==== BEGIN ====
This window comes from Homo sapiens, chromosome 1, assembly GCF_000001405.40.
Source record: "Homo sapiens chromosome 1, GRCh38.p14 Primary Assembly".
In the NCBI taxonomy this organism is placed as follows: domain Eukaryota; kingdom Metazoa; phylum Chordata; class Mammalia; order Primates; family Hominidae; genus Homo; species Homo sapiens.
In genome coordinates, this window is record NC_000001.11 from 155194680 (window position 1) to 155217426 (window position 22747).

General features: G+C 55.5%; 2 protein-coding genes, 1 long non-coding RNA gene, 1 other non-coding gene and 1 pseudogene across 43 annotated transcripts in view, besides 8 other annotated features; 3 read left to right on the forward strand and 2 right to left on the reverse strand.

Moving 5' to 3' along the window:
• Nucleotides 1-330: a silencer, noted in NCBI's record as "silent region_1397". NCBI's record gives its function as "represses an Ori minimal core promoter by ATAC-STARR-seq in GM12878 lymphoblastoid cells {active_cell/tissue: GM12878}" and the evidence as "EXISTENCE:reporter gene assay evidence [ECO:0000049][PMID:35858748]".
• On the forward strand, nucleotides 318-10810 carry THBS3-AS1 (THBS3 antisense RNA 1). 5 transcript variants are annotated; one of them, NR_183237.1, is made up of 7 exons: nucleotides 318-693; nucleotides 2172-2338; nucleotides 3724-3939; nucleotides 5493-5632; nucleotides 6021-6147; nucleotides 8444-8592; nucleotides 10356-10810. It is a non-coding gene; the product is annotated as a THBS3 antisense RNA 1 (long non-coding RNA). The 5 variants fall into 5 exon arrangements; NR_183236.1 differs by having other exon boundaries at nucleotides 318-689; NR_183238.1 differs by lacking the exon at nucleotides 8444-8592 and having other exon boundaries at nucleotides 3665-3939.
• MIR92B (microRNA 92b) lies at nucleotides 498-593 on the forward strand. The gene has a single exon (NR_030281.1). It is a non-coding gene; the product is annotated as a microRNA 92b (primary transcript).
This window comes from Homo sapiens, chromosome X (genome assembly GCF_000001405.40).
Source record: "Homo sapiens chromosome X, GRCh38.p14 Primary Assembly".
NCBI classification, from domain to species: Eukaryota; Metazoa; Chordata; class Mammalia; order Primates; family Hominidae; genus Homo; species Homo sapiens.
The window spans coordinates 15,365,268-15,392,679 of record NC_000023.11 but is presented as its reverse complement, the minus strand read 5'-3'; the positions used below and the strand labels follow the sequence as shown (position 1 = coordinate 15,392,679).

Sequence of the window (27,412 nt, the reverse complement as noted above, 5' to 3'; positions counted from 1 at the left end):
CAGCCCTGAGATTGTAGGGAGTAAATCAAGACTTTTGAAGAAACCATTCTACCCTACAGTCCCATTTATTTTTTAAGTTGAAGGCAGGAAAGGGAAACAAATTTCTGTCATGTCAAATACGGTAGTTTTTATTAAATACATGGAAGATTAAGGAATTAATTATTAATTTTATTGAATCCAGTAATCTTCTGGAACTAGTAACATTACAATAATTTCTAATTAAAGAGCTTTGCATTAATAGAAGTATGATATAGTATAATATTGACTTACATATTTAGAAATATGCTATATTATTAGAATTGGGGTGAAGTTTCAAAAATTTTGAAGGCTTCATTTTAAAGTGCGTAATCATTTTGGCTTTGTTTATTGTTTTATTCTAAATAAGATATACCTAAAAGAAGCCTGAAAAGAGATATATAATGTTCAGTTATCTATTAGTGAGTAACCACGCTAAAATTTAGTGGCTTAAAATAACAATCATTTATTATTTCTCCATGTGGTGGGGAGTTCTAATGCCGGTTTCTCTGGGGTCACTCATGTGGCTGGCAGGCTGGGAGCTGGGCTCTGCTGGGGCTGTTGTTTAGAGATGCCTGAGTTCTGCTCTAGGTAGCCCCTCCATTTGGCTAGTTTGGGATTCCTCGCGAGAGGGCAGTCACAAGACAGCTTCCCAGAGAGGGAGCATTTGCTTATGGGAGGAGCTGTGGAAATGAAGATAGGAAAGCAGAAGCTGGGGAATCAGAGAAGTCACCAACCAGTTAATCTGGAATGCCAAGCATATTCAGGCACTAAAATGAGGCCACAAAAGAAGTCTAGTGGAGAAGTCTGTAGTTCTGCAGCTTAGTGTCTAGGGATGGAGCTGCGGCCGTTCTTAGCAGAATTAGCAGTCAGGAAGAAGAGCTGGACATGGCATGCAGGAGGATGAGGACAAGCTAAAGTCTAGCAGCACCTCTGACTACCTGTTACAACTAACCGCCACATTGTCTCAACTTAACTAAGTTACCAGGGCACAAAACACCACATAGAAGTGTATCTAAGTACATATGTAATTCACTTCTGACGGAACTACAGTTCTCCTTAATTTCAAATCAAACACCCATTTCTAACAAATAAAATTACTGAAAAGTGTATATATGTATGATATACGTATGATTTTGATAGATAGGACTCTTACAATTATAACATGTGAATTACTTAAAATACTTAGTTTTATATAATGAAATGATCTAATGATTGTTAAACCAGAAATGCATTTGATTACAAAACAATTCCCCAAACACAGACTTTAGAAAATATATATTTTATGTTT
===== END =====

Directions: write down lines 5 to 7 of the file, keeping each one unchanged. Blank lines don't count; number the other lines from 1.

General features: G+C 55.5%; 2 protein-coding genes, 1 long non-coding RNA gene, 1 other non-coding gene and 1 pseudogene across 43 annotated transcripts in view, besides 8 other annotated features; 3 read left to right on the forward strand and 2 right to left on the reverse strand.

Moving 5' to 3' along the window:
• Nucleotides 1-330: a silencer, noted in NCBI's record as "silent region_1397". NCBI's record gives its function as "represses an Ori minimal core promoter by ATAC-STARR-seq in GM12878 lymphoblastoid cells {active_cell/tissue: GM12878}" and the evidence as "EXISTENCE:reporter gene assay evidence [ECO:0000049][PMID:35858748]".